Space articulation with fabric adds design flair with practical appeal
By Carla Waldemar
Heard a lot of hammering lately? Not likely. The construction industry is among the hardest hit in this bleak economy. Few housing subdivisions, office parks, megamalls or public institutions are breaking ground these days. Yet retail businesses, hospitals, colleges, exhibition arenas and even homeowners cannot always manage with the status quo. While they may not be able to afford new brick-and-mortar renovations, they still need to adapt to new configurations, save energy, retire tired décor and, most important in some facilities, capture and retain public attention.
This perfect storm could be a compelling reason to use fabric to deliver practical, versatile, attractive, functional and economical alterations to interior spaces: pizzazz sans plywood and plasterboard, not to mention wallpaper and paint.
Projects that lend themselves to interior use of fabrics run the gamut from restaurants and malls to theaters, spas, hospitals, museums, corporate headquarters, casinos, university buildings, event/exhibit installations and office complexes.
The stakes have changed as competition grows more intense. The joy of collaboration, for designers and architects, is that they can sketch their creative visions on the proverbial napkin, provide a corporate logo or the theme of an event, and have the confidence that fabricators have the know-how and technology to make it happen. The process generally entails sourcing and printing the fabric, then delivering and installing it according to specifications.
“Forward-thinking architects are catching on,” says Jim Miller, owner of J. Miller Canvas Inc., Santa Ana, Calif. “We simply bring them up to speed. But since they are already very creative people by nature, they come in with ideas, which we formulate into a project.”
“Some need explanations,” says Kay Grams, president of Juxtaform LLC in Tempe, Ariz., “but once they get it, they’re off and running, caught up in the aesthetic potentials of it.” Susanne Jansson, principal of Better Mousetrap LLC, headquartered in Long Island City, N.Y., agrees. “They tell us what they’re looking for, and we tell them what it takes to get it to us, and in what format. Event coordinators are especially forward-thinking—always on to the next new thing,” she adds. Miller talks fondly about a rewarding relationship with Clive Wilkinson Architects of Los Angeles—“very forward-thinking regarding fabric structures. With his vision, we came up with ideas for the conference room of a large telephone manufacturing company in Helsinki.”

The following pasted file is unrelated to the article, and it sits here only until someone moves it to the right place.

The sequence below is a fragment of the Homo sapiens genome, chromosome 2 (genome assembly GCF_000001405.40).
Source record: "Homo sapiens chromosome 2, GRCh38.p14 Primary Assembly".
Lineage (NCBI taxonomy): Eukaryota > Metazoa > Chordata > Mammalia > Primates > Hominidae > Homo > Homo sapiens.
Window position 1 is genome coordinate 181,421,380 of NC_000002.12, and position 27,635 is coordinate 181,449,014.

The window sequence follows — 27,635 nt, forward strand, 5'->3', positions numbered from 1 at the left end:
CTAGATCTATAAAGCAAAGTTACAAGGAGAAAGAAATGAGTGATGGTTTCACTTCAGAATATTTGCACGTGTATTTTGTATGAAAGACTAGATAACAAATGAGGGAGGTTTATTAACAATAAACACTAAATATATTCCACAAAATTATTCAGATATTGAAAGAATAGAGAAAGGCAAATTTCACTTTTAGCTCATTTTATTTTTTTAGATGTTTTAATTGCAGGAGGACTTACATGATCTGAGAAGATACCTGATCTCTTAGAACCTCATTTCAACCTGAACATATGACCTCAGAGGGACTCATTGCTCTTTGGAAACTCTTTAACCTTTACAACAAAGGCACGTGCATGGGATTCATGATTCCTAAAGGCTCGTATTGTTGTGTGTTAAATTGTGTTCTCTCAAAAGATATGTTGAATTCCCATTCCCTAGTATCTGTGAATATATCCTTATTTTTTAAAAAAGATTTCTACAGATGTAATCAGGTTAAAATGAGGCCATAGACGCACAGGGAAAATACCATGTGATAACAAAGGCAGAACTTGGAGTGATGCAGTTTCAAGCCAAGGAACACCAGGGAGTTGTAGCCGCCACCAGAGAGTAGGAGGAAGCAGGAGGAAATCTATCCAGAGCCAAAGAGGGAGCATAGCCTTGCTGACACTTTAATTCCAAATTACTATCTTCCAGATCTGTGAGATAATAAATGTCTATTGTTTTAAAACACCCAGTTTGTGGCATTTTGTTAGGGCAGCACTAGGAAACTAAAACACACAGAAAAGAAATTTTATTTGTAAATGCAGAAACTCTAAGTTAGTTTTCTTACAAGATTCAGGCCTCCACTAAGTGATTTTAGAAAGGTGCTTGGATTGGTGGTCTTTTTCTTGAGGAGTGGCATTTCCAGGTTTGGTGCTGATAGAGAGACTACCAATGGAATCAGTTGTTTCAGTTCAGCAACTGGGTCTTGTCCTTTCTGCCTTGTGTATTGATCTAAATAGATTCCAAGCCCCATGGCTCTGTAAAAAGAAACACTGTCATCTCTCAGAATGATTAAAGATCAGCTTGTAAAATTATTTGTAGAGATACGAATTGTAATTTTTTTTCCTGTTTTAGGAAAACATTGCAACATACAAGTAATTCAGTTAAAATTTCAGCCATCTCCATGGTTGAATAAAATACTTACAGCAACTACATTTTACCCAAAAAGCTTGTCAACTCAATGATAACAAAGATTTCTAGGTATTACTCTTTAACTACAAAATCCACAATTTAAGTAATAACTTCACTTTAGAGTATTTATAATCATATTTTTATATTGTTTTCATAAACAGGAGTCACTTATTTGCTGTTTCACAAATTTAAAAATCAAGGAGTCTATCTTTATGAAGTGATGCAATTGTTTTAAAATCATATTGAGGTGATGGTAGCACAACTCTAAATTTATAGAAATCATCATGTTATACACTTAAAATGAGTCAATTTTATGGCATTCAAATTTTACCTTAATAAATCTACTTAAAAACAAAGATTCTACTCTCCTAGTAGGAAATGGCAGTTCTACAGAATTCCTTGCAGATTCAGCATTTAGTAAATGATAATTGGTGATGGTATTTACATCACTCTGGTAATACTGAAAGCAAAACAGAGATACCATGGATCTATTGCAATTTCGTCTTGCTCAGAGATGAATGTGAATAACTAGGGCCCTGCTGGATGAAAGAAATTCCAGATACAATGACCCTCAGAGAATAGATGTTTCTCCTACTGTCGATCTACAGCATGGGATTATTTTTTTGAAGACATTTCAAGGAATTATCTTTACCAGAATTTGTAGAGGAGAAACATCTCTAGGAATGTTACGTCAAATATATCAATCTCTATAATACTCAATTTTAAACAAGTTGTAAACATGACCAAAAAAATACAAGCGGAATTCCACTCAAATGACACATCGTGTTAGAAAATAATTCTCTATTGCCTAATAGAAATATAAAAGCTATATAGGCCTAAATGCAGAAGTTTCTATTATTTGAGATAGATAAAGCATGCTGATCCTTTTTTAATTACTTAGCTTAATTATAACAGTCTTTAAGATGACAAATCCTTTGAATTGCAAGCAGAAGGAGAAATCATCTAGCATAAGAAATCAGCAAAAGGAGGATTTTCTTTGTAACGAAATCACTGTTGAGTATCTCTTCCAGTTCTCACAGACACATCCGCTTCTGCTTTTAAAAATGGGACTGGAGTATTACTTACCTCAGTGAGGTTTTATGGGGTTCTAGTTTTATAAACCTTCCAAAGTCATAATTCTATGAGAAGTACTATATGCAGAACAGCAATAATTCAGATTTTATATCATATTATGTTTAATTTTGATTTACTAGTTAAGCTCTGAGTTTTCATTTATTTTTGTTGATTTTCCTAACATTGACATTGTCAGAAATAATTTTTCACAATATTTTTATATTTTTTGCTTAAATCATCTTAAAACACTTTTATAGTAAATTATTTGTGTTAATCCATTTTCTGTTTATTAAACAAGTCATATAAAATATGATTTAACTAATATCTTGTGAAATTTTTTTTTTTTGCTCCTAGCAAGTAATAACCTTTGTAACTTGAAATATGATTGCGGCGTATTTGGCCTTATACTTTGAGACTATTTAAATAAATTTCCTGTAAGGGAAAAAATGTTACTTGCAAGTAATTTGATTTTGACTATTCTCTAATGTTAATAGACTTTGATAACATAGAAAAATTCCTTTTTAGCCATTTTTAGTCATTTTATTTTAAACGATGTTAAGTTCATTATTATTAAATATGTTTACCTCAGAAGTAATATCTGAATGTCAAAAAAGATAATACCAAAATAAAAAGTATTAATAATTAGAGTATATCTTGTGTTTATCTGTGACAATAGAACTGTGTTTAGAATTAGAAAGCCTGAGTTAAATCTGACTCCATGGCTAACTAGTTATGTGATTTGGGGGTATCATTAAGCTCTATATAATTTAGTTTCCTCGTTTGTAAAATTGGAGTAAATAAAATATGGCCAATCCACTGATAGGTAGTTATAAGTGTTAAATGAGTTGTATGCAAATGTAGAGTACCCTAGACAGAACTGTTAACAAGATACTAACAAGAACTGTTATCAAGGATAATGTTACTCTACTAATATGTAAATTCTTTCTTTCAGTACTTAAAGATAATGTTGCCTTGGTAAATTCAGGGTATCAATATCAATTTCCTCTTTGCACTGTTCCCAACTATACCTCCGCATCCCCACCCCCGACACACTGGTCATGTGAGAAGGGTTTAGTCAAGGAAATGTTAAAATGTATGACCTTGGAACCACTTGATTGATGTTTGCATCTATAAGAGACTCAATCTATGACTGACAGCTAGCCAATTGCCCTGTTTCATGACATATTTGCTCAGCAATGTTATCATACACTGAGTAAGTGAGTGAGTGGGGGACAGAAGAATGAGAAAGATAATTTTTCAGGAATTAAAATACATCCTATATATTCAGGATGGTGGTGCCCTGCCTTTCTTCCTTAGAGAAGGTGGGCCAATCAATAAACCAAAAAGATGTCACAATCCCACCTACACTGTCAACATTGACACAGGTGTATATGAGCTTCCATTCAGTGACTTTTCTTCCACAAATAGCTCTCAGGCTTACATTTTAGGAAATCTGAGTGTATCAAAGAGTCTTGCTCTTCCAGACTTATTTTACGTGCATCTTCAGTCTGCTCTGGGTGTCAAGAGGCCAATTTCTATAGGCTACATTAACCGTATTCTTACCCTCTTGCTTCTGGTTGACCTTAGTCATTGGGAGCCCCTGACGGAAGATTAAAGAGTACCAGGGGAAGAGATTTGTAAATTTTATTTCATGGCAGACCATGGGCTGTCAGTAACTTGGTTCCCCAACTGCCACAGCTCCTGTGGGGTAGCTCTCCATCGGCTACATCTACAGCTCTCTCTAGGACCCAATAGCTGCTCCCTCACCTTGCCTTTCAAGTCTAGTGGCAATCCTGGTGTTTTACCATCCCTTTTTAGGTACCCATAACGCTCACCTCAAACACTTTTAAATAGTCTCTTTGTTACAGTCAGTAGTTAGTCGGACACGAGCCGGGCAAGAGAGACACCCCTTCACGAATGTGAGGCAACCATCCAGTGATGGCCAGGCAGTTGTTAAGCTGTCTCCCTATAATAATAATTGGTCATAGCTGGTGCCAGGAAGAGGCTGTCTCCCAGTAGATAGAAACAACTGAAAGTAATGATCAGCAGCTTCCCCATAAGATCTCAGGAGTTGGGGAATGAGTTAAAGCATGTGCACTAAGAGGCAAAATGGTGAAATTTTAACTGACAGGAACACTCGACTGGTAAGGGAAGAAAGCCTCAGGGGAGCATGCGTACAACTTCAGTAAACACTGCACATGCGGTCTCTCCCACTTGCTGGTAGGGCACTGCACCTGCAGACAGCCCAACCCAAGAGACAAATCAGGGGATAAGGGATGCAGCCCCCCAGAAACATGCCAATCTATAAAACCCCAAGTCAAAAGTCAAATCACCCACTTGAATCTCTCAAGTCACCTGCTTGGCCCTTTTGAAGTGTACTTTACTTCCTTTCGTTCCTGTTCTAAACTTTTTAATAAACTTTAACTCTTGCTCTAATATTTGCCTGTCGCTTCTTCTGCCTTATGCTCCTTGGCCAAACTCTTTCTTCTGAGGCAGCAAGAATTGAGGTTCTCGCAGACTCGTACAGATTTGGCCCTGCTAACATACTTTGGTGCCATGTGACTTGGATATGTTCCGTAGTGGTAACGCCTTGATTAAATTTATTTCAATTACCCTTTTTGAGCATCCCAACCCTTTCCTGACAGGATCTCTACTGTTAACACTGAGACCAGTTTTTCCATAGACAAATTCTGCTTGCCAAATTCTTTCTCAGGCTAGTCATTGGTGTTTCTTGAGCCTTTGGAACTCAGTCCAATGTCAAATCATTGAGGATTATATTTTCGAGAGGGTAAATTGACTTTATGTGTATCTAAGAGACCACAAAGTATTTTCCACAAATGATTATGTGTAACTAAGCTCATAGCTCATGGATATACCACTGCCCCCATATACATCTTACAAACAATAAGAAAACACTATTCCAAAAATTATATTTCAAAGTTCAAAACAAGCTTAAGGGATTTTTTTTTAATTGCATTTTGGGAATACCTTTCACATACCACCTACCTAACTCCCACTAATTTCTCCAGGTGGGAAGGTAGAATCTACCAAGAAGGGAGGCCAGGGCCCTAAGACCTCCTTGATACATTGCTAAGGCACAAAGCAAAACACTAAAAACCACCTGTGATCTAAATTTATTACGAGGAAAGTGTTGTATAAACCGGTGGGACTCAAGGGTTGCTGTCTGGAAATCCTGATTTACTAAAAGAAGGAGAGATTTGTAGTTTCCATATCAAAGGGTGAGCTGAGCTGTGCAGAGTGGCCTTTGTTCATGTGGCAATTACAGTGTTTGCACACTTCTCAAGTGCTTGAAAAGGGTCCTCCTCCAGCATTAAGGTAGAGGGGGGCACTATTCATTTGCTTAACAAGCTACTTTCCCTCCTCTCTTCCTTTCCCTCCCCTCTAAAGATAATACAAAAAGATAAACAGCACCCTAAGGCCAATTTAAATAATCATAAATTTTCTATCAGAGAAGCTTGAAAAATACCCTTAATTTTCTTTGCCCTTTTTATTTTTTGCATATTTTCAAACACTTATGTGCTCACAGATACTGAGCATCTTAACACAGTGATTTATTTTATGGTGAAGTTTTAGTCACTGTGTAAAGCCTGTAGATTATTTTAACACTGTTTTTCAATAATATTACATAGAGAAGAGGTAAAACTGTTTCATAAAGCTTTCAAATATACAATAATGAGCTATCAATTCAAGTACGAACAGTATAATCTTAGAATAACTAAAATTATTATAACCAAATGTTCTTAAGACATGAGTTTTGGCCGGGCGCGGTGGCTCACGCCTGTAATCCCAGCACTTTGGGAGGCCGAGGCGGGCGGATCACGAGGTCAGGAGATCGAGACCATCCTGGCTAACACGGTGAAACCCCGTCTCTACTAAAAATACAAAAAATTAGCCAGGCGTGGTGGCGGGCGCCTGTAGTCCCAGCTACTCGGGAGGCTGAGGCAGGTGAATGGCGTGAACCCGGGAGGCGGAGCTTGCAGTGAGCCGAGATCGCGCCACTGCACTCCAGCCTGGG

Heather Collins, marketing director for Cambridge Architectural in Cambridge, Md., comments that “We do a whole lot of education—on how to use it, on attachment systems and variations. Architects get on our website and become intrigued by the palette, and then we walk them through the selection and specification process. In fact, we have a whole education program, with continuing education credits for the AIA, regarding uses, specs, etc.”
The catchphrase to define what these firms offer is “space articulation.” Juxtaform offers everything from a petite JUXTAWING™, particularly popular in office spaces to attach to a wall as a fin or perch on a desktop to achieve privacy or hide a site, up to grand atrium configurations that achieve considerable visual drama. “We can also cut out openings within the fabric to add interest and function,” Grams adds.
Miller points to a recent project for Bloomingdale’s in Santa Monica, Calif., that created white spandex pod-shaped changing rooms, motorized to elevate so that the quarters can double as event space. Restaurants clamor for his sliding shade panels that extend seating or offer space planning for conference rooms.
Eventscape Inc., Toronto, Ont., Canada, with experience in more than 20 countries, flexed its innovative engineering and fabrication muscles with a recent project for FireKeepers Casino in Battle Creek, Mich. According to marketing and communications director Elaine Allen-Milne, “The architect’s concept involved giant columns, big diameters and 6m high. With both functionality and value in mind, they started with perforated metal at the base, then transitioned to acrylic, which is lighter, and then to a 7m diameter translucent fabric cone, which is less costly and allows more lighting.” In addition to creating excitement on the casino floor, these columns also hide the room’s large HVAC equipment.
Bob Helmsing, vice president of Lawrence Fabric Structures Inc. in St. Louis, Mo., was approached with a plan by a design firm to renovate and decorate a vacated church as its new headquarters and studio. “To achieve partitioning, our staff, led by Mark Schopp, director of engineering and design, came up with ways to do so using aluminum-framed fabric panels, some of them motorized and moveable. The end result was strikingly beautiful,” Helmsing notes, “and fabric was the primary agent of change.”
Design: space, light and color
“Over the years, we’re seeing more and more organic shapes, because the technology is there—as evidenced in Zaha Hadid’s Burnham Pavilion,” says Allen-Milne. “Look for a lot more ceiling treatments, and in varying patterns, in the future,” says Collins: “Space sculpting. Architects love it! And sectionals that require less grid—up to 30m lengths that don’t create that sectional grid effect. Architects love that, too. Also, curtains transforming daylight will continue to grow, as in the Quilt Museum.”
“Over the years, fabric has changed—morphed into all varieties of synthetics,” says Helmsing. “More things are being printed than ever before as people gain awareness that it’s a great way to lower costs while you change the appearance of a building. And ink is changing by the month as new fabrics come out. In the early stages, it was just a fad; now it’s a trend, and it’s snowballing. The things that can be done are limitless.”